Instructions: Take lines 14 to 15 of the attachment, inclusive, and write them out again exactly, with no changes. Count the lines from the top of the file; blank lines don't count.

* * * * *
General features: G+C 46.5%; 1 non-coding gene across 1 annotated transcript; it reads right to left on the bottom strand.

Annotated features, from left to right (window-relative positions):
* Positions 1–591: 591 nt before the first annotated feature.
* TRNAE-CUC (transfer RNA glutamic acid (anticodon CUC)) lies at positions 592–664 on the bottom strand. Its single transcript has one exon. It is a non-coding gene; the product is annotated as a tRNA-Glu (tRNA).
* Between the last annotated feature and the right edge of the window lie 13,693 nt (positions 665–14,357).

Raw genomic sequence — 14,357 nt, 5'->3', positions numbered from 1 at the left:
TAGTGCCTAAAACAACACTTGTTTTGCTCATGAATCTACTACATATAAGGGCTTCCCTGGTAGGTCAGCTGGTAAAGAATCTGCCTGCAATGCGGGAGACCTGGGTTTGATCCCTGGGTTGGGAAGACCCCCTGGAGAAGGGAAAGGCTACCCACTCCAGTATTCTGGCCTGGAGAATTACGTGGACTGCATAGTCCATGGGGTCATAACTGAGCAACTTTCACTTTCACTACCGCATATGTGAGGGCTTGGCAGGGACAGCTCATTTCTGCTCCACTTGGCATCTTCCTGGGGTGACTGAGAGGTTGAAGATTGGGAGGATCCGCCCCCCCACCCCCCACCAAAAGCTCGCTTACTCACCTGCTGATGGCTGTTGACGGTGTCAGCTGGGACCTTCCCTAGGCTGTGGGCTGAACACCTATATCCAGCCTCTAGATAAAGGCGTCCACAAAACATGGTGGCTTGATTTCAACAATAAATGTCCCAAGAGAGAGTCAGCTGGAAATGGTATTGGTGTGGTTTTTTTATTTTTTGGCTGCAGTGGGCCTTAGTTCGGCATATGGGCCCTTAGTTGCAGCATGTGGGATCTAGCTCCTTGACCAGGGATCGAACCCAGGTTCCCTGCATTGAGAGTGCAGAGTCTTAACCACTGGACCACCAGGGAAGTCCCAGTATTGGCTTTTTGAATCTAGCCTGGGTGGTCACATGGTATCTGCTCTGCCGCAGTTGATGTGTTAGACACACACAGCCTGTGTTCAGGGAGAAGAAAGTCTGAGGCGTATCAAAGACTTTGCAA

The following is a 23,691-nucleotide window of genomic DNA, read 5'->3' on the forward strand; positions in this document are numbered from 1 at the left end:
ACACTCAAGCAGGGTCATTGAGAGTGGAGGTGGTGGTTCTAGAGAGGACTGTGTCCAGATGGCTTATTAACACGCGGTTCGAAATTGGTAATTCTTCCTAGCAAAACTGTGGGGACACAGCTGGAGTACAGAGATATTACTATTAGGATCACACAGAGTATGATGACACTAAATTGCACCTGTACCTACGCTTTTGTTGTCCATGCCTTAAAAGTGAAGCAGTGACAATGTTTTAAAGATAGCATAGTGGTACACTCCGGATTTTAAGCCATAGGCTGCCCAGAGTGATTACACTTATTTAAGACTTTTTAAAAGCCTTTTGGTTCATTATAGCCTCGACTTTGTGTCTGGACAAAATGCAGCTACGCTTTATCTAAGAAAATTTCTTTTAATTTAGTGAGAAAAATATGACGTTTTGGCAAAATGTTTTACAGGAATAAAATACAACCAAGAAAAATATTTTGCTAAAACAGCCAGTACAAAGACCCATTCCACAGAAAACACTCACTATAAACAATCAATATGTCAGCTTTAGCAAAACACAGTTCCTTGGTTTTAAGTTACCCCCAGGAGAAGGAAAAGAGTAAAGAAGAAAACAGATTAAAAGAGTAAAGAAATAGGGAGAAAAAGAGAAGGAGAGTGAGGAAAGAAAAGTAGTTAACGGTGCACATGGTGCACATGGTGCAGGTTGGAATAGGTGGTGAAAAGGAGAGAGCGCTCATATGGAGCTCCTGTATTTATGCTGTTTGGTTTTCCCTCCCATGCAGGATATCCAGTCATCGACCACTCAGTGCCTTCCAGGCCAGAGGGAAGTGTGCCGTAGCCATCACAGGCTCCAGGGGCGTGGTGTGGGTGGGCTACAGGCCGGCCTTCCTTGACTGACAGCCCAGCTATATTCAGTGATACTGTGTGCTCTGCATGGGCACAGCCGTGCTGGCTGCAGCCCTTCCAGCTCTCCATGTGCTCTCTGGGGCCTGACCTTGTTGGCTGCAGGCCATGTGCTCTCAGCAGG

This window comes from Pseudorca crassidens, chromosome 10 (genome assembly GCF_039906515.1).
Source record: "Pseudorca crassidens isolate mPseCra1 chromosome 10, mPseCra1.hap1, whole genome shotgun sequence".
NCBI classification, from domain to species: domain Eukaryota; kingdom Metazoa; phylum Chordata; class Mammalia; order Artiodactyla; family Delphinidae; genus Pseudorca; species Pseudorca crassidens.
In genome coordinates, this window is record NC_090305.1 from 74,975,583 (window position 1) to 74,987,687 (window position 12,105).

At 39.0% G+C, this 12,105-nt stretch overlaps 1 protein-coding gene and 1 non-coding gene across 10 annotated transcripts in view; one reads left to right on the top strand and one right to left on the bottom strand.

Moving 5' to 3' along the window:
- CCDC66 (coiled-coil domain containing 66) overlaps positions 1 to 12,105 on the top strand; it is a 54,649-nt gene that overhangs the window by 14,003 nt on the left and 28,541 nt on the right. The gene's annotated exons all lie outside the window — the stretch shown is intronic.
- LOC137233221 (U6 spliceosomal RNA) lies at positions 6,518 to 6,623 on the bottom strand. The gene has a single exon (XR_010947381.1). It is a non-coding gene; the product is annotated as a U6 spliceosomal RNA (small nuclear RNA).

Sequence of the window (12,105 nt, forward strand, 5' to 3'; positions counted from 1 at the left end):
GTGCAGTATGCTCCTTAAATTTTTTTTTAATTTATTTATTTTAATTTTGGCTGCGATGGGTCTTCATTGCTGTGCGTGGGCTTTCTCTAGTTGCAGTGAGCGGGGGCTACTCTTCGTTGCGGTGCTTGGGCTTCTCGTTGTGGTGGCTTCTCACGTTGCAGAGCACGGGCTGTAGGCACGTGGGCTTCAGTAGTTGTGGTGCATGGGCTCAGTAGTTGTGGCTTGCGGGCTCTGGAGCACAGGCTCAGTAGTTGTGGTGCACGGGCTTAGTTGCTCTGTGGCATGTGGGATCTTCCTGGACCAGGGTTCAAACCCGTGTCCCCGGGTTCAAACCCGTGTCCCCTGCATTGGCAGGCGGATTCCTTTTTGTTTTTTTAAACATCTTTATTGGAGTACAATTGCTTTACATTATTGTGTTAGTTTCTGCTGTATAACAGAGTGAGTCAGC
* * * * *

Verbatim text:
At 39.0% G+C, this 12,105-nt stretch overlaps 1 protein-coding gene and 1 non-coding gene across 10 annotated transcripts in view; one reads left to right on the top strand and one right to left on the bottom strand.

Moving 5' to 3' along the window: